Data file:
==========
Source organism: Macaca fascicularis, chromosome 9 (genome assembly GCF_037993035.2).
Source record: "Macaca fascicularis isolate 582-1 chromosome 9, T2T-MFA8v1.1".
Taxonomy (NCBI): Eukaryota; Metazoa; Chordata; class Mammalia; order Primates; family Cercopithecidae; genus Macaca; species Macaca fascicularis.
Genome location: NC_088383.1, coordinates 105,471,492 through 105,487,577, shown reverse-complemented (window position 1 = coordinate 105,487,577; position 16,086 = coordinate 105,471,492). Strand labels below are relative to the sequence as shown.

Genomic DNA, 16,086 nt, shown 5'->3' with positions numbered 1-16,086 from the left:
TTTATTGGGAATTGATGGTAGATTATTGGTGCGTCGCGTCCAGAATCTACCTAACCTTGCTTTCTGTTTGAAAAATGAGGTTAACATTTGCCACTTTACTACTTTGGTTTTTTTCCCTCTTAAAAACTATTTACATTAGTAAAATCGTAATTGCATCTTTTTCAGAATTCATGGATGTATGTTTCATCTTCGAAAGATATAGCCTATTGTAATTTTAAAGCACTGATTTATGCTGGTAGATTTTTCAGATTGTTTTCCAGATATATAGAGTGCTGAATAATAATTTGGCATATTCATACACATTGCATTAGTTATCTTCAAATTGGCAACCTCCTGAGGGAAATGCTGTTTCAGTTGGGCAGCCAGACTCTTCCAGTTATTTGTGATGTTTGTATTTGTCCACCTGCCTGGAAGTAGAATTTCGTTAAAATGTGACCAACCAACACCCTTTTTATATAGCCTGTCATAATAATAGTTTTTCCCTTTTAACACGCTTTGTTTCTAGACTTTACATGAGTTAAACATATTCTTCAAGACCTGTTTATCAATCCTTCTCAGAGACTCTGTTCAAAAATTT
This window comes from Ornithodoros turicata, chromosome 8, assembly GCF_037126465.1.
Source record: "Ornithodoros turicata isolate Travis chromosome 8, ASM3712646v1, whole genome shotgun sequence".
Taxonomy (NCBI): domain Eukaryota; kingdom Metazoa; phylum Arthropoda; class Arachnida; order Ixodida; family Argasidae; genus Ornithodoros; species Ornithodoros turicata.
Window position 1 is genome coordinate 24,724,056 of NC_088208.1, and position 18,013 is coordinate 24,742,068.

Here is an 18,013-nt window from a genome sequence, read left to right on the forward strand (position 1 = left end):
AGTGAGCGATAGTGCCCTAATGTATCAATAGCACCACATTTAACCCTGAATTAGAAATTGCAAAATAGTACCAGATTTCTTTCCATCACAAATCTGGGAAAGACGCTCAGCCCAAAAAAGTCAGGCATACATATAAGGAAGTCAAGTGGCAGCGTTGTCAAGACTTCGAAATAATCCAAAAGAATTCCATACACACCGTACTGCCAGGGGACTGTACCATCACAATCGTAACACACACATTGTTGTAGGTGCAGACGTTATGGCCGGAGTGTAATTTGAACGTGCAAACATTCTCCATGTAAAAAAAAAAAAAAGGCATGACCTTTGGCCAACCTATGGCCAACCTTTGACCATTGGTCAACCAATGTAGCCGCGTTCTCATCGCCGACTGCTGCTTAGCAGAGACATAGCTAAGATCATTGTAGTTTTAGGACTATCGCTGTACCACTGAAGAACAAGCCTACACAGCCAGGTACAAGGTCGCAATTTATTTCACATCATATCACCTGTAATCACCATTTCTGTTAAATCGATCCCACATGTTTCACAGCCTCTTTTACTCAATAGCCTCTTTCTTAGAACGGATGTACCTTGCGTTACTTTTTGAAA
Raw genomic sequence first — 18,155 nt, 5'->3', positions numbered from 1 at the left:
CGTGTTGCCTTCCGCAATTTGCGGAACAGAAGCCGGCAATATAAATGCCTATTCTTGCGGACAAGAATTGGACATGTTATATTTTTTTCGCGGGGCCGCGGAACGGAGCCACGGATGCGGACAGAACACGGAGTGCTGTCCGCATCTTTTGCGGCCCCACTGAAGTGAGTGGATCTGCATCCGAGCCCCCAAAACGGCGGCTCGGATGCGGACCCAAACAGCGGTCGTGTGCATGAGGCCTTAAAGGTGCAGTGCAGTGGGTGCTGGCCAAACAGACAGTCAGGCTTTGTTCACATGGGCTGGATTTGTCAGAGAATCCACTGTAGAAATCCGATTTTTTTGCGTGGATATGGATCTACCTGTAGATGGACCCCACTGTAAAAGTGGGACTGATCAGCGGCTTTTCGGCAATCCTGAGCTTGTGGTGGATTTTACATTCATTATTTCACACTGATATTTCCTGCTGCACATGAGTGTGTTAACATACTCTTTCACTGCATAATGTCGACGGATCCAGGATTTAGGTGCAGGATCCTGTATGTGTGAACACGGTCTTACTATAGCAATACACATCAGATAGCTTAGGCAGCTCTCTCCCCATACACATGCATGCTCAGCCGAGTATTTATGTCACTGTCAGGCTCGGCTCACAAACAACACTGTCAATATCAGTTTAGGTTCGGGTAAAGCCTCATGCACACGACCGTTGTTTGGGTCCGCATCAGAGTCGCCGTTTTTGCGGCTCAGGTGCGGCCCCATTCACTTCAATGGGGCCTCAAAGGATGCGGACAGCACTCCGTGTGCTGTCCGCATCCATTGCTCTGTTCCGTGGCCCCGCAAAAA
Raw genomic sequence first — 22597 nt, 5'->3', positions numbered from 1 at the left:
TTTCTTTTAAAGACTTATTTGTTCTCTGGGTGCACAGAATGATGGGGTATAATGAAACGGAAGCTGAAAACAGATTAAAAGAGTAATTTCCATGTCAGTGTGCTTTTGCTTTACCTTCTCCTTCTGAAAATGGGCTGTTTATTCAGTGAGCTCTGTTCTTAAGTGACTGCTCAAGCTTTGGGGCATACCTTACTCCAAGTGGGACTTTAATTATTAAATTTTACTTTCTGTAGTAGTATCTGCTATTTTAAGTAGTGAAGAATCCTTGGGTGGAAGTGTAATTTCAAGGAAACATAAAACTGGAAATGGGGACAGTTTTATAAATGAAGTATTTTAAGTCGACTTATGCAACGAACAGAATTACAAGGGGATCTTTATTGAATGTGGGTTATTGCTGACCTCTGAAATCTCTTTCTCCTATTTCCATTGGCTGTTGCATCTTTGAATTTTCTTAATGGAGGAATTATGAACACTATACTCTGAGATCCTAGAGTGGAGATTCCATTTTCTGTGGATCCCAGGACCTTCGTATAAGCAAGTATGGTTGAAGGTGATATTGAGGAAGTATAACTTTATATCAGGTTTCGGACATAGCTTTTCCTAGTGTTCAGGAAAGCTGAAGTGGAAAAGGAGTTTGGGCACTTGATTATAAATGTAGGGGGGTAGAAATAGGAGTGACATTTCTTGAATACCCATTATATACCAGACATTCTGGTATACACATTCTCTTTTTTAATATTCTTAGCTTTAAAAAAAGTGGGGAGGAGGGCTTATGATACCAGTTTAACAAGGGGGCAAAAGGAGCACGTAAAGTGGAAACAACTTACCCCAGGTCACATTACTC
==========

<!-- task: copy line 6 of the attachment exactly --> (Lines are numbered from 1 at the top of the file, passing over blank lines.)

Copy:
TTTATTGGGAATTGATGGTAGATTATTGGTGCGTCGCGTCCAGAATCTACCTAACCTTGCTTTCTGTTTGAAAAATGAGGTTAACATTTGCCACTTTACTACTTTGGTTTTTTTCCCTCTTAAAAACTATTTACATTAGTAAAATCGTAATTGCATCTTTTTCAGAATTCATGGATGTATGTTTCATCTTCGAAAGATATAGCCTATTGTAATTTTAAAGCACTGATTTATGCTGGTAGATTTTTCAGATTGTTTTCCAGATATATAGAGTGCTGAATAATAATTTGGCATATTCATACACATTGCATTAGTTATCTTCAAATTGGCAACCTCCTGAGGGAAATGCTGTTTCAGTTGGGCAGCCAGACTCTTCCAGTTATTTGTGATGTTTGTATTTGTCCACCTGCCTGGAAGTAGAATTTCGTTAAAATGTGACCAACCAACACCCTTTTTATATAGCCTGTCATAATAATAGTTTTTCCCTTTTAACACGCTTTGTTTCTAGACTTTACATGAGTTAAACATATTCTTCAAGACCTGTTTATCAATCCTTCTCAGAGACTCTGTTCAAAAATTT